- June's flash S&P Global/CIPS survey encapsulated the challenge facing the Monetary Policy Committee (MPC). Momentum in activity eased but price and wage pressures remained significant. The latter will probably give the MPC reassurance that its substantial 50bps rise in Bank Rate in June was justified.
- The scale of monetary tightening now in play means the EY ITEM Club expects activity growth to remain limited throughout 2023. But the effects of higher interest rates will be mitigated by lower energy prices.
Martin Beck, Chief Economic Advisor to the EY ITEM Club, says: “The flash S&P Global/CIPS survey for June signalled a slowdown in activity growth, with the composite Purchasing Managers’ Index (PMI) falling to 52.8 from 54.0 the previous month. While a divergence in sectoral performance persisted, the slower pace of expansion was driven by declines in the PMIs for services (down to 53.7 from 55.2) and manufacturing (down to 46.2 from 47.1). Growth in services activity was driven by resilient spending on business and financial services, but this was tempered by weaker consumer demand. A decline in manufacturing output was attributed to subdued demand and customer destocking.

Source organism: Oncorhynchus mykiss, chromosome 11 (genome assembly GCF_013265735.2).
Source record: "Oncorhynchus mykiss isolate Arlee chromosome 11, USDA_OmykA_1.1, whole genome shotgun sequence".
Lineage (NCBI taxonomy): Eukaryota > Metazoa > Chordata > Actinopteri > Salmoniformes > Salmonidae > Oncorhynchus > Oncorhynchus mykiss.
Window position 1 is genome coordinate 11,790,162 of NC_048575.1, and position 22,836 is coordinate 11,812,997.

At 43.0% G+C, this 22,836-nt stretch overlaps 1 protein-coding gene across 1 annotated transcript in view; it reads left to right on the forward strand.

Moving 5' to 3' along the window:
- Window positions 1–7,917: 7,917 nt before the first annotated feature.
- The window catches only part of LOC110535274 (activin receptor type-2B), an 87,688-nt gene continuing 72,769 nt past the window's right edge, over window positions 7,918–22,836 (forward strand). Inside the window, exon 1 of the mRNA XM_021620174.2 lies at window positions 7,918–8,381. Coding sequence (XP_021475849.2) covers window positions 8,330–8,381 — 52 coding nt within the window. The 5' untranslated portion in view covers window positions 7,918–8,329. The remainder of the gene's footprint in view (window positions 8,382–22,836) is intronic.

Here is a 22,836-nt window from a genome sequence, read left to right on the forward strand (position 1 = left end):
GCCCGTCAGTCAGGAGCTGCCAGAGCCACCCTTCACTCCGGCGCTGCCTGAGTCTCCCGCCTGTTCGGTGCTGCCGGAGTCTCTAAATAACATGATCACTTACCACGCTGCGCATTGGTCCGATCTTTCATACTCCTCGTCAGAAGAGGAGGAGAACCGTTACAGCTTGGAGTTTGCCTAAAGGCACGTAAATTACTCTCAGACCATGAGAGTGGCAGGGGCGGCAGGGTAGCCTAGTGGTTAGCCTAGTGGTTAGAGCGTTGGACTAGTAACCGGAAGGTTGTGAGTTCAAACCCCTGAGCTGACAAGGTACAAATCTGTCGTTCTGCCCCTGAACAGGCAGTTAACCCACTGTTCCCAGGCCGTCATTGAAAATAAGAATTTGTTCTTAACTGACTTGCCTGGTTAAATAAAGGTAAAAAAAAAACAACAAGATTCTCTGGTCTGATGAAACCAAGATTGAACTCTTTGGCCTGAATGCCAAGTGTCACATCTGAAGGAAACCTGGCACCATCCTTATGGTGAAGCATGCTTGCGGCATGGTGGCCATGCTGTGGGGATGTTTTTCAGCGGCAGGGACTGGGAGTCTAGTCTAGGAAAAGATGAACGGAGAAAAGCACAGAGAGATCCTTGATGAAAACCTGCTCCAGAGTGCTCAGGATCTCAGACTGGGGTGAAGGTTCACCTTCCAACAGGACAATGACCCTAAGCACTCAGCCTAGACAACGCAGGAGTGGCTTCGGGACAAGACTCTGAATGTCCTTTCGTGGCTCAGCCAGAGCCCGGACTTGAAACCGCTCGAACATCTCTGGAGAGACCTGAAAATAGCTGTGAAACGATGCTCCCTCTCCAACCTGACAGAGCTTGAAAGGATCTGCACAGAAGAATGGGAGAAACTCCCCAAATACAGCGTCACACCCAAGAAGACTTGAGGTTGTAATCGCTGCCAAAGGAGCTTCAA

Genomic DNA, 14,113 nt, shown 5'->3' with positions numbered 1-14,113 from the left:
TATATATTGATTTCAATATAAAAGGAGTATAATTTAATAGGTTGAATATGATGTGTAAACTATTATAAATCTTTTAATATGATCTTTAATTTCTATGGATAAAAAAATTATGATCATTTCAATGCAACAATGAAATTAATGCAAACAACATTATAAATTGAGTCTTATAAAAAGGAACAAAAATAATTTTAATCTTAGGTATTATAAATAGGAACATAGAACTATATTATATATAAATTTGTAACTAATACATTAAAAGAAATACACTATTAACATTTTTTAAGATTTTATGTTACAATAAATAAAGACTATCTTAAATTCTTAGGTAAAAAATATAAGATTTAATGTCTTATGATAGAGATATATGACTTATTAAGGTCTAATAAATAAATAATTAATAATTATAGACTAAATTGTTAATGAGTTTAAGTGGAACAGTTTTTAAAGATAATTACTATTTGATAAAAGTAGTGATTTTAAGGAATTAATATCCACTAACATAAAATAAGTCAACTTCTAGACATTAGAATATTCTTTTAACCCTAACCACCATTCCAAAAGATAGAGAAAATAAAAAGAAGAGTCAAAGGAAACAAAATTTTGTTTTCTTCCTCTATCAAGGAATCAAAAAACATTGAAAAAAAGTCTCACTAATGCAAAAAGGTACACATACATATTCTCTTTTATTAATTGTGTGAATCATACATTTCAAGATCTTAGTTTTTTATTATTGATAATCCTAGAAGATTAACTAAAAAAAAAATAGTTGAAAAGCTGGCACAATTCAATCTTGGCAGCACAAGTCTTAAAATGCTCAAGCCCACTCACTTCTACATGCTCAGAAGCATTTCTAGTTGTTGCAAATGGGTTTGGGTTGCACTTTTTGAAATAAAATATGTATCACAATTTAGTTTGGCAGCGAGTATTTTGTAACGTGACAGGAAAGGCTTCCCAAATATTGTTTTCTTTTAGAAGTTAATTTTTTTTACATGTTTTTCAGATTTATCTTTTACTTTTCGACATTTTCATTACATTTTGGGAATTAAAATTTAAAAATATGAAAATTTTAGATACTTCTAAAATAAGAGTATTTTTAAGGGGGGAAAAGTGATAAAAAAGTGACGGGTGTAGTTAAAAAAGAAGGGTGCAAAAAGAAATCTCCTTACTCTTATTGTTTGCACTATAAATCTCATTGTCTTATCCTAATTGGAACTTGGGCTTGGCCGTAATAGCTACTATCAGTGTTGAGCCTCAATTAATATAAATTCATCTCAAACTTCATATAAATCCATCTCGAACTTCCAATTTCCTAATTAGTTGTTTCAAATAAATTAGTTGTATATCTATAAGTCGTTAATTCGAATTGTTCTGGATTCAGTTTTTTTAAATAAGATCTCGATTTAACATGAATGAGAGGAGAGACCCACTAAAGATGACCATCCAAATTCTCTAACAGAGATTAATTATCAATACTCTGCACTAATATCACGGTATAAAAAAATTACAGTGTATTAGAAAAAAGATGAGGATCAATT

“Survey respondents reported an easing in input cost inflation, particularly in the manufacturing sector, which reported an outright fall in factory gate prices for the first time in more than seven years. However, the picture for services was less reassuring. Service providers reported a far more modest fall in input costs, moderated by still-strong wage growth. And while output price inflation softened slightly, it remained elevated.
“The minutes of June's MPC meeting were explicit in saying the committee attaches less weight to forward-looking indicators – a category which includes the PMIs – than the official data. But evidence provided by today's survey will give the MPC reassurance that its decision to go for a 50bps rise in rates this month was justified. And with inflation proving stubbornly persistent and mortgage holders feeling the effects of higher rates, evidence of weaker momentum in the latest PMIs may continue. However, falling energy prices present a significant positive for activity and mean predictions of recession may be overdone.”